A TIME­LINE OF GE­NETIC MOD­I­FI­CA­TION

Cosmos - - Feature -

1971–73

De­vel­op­ment of re­com­bi­nant DNA al­lows re­searchers to cut and paste genes in bac­te­ria.

1978

A team at Ge­nen­tech adds the hu­man in­sulin gene to bac­te­ria, launch­ing the biotech­nol­ogy in­dus­try.

1990

Doc­tors in Penn­syl­va­nia at­tempt gene ther­apy on a four-year- old girl. A gene is added to her body us­ing a virus.

1999

Teenager Jesse Gelsinger is the first per­son to die in a genether­apy ex­per­i­ment. Com­mer­cial in­ter­est slows dra­mat­i­cally.

2009

US biotech­nol­ogy firm Sang­amo Bio­sciences ini­ti­ates an ef­fort to cure HIV with blood cells from which it has, for the first time, deleted a hu­man gene.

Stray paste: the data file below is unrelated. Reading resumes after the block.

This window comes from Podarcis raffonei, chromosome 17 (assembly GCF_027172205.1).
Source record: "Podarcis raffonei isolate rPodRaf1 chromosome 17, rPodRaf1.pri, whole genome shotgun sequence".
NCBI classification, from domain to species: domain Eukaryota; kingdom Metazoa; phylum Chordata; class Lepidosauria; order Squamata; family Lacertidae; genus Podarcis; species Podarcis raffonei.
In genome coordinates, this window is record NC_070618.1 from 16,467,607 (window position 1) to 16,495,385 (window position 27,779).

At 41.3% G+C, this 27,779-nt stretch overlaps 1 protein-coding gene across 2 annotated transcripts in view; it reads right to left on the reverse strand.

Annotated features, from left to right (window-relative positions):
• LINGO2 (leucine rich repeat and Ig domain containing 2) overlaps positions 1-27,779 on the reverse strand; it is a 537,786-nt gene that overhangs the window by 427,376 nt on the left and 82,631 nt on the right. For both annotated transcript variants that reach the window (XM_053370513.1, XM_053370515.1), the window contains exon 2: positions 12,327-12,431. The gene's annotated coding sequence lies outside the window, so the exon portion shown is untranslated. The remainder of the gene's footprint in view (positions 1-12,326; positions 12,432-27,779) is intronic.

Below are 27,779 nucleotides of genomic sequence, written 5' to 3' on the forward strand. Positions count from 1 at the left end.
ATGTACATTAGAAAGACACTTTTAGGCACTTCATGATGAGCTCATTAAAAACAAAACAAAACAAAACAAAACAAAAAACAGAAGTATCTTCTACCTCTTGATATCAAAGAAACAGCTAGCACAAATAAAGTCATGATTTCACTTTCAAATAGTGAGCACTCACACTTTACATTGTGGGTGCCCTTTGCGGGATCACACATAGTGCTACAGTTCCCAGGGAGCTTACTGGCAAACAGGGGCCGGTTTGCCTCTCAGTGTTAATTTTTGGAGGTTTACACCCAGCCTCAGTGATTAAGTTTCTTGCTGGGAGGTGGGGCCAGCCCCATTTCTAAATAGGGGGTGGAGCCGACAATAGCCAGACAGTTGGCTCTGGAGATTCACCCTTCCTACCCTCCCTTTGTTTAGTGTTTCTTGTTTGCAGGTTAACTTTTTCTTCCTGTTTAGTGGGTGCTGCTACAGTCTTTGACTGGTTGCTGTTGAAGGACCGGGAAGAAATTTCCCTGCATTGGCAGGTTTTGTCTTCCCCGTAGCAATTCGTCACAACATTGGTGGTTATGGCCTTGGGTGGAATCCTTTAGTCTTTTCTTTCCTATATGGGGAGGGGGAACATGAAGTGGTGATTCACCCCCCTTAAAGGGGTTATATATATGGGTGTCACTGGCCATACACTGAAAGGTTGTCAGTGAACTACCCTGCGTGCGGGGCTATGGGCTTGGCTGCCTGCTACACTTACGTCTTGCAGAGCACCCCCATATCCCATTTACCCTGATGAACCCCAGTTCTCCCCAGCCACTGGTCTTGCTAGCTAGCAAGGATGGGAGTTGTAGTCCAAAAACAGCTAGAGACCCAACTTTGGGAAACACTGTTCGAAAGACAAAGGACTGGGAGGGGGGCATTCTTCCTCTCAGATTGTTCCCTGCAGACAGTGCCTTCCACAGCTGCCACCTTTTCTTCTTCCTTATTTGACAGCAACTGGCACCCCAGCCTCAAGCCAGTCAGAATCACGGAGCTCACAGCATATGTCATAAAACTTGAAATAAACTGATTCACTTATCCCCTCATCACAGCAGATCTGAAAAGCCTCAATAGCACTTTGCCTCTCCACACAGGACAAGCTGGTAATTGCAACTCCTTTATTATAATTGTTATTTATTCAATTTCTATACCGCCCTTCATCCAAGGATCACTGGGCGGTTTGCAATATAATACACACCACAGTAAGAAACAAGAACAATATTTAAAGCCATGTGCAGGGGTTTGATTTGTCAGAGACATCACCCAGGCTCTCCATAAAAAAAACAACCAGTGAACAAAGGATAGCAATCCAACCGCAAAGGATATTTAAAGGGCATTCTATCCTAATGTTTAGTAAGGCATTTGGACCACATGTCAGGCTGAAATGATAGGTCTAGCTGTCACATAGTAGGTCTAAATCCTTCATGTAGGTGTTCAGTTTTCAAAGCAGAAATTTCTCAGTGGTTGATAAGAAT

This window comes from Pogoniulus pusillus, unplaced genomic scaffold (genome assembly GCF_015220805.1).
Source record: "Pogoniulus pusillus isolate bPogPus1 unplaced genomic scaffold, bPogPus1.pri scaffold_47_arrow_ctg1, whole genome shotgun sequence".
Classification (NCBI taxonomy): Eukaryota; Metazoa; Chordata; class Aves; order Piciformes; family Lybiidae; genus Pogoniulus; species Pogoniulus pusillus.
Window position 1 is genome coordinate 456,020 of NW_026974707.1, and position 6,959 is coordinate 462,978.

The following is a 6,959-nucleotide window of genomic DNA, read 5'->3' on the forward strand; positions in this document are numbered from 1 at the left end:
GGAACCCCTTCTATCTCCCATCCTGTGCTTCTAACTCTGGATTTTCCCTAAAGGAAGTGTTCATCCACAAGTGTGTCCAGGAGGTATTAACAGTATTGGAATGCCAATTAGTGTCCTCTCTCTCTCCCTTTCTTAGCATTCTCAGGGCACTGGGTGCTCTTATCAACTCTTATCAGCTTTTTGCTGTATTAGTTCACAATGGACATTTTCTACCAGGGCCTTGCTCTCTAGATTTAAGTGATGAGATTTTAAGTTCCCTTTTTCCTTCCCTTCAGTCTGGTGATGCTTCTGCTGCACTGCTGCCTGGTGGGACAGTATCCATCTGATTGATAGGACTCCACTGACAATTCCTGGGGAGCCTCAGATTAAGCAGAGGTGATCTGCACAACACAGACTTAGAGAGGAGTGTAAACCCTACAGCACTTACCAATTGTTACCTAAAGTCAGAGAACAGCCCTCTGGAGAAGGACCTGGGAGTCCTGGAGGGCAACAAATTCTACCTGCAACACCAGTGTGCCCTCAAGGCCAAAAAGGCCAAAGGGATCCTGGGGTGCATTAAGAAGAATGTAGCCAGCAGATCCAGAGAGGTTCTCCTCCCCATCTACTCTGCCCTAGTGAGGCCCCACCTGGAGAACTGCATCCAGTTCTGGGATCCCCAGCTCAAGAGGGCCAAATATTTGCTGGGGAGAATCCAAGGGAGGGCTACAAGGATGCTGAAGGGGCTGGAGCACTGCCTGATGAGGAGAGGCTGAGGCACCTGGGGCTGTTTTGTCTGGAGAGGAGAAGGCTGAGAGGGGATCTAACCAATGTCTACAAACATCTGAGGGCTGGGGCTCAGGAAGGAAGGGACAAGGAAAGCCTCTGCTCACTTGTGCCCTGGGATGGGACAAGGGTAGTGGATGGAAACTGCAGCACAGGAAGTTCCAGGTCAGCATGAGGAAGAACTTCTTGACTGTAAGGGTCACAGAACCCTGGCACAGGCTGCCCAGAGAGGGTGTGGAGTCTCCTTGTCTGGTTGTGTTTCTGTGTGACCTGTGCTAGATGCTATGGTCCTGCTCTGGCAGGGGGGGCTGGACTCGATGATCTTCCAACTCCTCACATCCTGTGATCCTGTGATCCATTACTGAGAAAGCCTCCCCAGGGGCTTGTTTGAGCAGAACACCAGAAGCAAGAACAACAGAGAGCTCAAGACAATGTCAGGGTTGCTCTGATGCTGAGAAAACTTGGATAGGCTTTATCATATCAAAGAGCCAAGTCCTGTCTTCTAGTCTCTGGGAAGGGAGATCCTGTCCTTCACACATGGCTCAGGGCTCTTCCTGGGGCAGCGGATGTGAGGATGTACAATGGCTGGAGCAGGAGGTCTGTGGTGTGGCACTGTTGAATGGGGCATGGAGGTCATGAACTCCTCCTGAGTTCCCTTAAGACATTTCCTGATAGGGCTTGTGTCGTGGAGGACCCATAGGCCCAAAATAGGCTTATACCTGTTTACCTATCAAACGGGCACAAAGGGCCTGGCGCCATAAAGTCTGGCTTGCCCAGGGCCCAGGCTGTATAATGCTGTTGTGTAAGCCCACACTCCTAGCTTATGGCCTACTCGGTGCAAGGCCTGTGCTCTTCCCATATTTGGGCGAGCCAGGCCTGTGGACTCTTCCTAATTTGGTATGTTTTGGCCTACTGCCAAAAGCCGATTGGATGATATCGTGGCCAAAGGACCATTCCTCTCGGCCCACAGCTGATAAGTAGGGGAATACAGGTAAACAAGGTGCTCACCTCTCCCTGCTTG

2013

Sci­en­tists in the US and South Korea demon­strate CRISPR as a new, much eas­ier method of chang­ing hu­man genes. Edi­tas Medicine is founded in Bos­ton to de­velop CRISPR treat­ments.

2014

Adding CRISPR to mus­cle cells in a lab dish, a team at Duke Univer­sity elim­i­nates a mu­ta­tion that causes Duchenne mus­cu­lar dys­tro­phy.

2015

Chi­nese sci­en­tists edit the DNA of hu­man em­bryos. Within months, the world’s sci­en­tists con­demn as “ir­re­spon­si­ble” any at­tempt to make gene- edited ba­bies.

2016

First hu­man tests of CRISPR, as part of cancer treat­ments, win ini­tial ap­proval in the US and China.

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